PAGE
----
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Predicting epidemics: Risk assessment and role of host susceptibility in cucurbit downy mildew outbreaks
P. OJIAMBO (1). (1) North Carolina State University, Raleigh, NC, U.S.A.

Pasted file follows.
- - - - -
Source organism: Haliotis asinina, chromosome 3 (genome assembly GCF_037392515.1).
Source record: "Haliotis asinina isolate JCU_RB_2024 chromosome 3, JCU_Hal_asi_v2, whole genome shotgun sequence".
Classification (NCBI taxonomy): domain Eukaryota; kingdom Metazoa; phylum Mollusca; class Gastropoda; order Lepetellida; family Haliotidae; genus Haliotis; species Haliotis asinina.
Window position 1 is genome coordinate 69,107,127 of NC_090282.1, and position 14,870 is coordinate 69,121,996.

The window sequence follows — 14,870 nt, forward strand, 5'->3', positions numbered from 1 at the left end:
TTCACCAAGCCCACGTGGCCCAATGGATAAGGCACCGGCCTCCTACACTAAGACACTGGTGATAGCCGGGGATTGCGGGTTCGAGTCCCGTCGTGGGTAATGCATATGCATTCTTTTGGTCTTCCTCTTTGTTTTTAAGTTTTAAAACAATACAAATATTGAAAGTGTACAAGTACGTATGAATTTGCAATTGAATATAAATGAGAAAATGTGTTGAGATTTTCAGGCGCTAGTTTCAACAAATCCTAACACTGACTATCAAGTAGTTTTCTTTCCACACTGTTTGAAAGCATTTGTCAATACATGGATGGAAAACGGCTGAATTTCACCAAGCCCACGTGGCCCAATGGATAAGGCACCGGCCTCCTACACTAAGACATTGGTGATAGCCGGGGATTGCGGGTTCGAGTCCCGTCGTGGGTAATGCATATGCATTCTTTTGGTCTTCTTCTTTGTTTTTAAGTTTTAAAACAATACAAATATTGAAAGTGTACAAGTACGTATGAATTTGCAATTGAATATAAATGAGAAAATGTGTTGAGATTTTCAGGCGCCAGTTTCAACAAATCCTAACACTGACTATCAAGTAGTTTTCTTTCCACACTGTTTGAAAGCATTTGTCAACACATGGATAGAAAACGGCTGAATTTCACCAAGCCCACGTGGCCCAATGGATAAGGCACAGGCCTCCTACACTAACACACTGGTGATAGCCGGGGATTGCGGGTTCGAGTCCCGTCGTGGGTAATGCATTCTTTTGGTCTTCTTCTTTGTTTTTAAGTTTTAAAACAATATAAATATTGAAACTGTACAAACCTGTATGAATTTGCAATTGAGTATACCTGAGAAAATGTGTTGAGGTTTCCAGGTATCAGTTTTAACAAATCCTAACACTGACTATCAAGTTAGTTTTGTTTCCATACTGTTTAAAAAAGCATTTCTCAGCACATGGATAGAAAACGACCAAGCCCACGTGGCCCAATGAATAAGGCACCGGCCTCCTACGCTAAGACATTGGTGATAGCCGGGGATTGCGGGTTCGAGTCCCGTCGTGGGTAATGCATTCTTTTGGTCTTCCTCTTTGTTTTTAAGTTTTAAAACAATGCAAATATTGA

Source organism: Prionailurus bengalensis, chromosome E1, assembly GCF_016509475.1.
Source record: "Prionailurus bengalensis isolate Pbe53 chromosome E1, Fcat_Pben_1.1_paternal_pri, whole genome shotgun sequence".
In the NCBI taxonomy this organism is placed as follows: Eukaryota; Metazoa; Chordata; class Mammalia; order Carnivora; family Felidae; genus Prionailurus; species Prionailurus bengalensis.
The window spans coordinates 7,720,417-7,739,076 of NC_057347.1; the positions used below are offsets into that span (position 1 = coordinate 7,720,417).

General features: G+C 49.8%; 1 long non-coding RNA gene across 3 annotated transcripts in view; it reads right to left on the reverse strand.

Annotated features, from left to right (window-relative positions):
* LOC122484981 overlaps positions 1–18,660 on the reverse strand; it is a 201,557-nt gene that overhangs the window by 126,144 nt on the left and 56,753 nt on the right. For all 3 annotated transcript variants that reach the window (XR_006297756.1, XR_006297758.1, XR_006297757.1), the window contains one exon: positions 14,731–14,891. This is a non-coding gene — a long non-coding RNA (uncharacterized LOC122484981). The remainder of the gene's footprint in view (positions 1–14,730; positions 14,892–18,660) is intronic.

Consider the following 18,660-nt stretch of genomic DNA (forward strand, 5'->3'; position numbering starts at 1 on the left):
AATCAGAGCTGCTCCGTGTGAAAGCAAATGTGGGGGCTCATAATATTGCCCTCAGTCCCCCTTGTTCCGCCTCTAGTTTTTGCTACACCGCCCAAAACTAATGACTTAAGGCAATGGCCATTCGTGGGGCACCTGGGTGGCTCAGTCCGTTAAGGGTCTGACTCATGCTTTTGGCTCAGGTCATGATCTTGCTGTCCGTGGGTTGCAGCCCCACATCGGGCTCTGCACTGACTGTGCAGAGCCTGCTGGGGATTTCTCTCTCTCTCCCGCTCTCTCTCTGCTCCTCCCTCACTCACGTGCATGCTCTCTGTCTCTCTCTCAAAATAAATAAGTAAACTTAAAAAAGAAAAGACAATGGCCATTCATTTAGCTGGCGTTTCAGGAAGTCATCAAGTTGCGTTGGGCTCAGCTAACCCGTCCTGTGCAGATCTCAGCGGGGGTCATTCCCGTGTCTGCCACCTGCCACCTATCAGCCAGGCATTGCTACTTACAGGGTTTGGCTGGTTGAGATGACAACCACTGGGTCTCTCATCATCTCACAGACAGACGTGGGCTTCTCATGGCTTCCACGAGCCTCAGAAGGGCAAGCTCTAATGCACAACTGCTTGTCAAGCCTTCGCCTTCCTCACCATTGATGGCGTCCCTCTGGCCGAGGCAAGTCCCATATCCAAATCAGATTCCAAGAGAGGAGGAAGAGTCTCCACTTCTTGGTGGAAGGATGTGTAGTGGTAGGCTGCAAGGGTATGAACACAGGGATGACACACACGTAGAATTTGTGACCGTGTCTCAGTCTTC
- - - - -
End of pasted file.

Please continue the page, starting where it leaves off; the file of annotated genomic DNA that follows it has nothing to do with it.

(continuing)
Cucurbit downy mildew, caused by the oomycete <i>Pseudoperonospora cubensis</i>, has resurged in the US resulting in a significant impact on cucurbit production and management of the disease at different spatial scales. Understanding the spread of cucurbit downy mildew epidemics at a local and regional scale is fundamental in the management of the disease at multiple scales. In the US, the seasonal spread of the disease that is characterized by typical extinction-colonization makes it possible to quantify the dynamics and risk of disease outbreaks in northern latitudes based on epidemic conditions and inoculum dispersal from the overwintering habitat in the south. Risks of disease outbreaks in the continental US are quantified using Bayesian hierarchical spatial models and risk of disease outbreak is estimated to be high in the mid-Atlantic region. Disease dynamics indicate that the rate of spread of the epidemic wave front in spring-planted annual crop is limited by the seasonal advance of host planting and the epidemic wave is estimated to advance northward at a rate of 12 km/day. Weather factors that influence the risk of disease outbreak at a local scale have been quantified and used to estimate the potential risk of infection based on forecasted temperature and leaf wetness. Host susceptibility can influence risk of disease outbreak at different scales but estimated risk based on most susceptible hosts are probably more practical decision support tool for growers.

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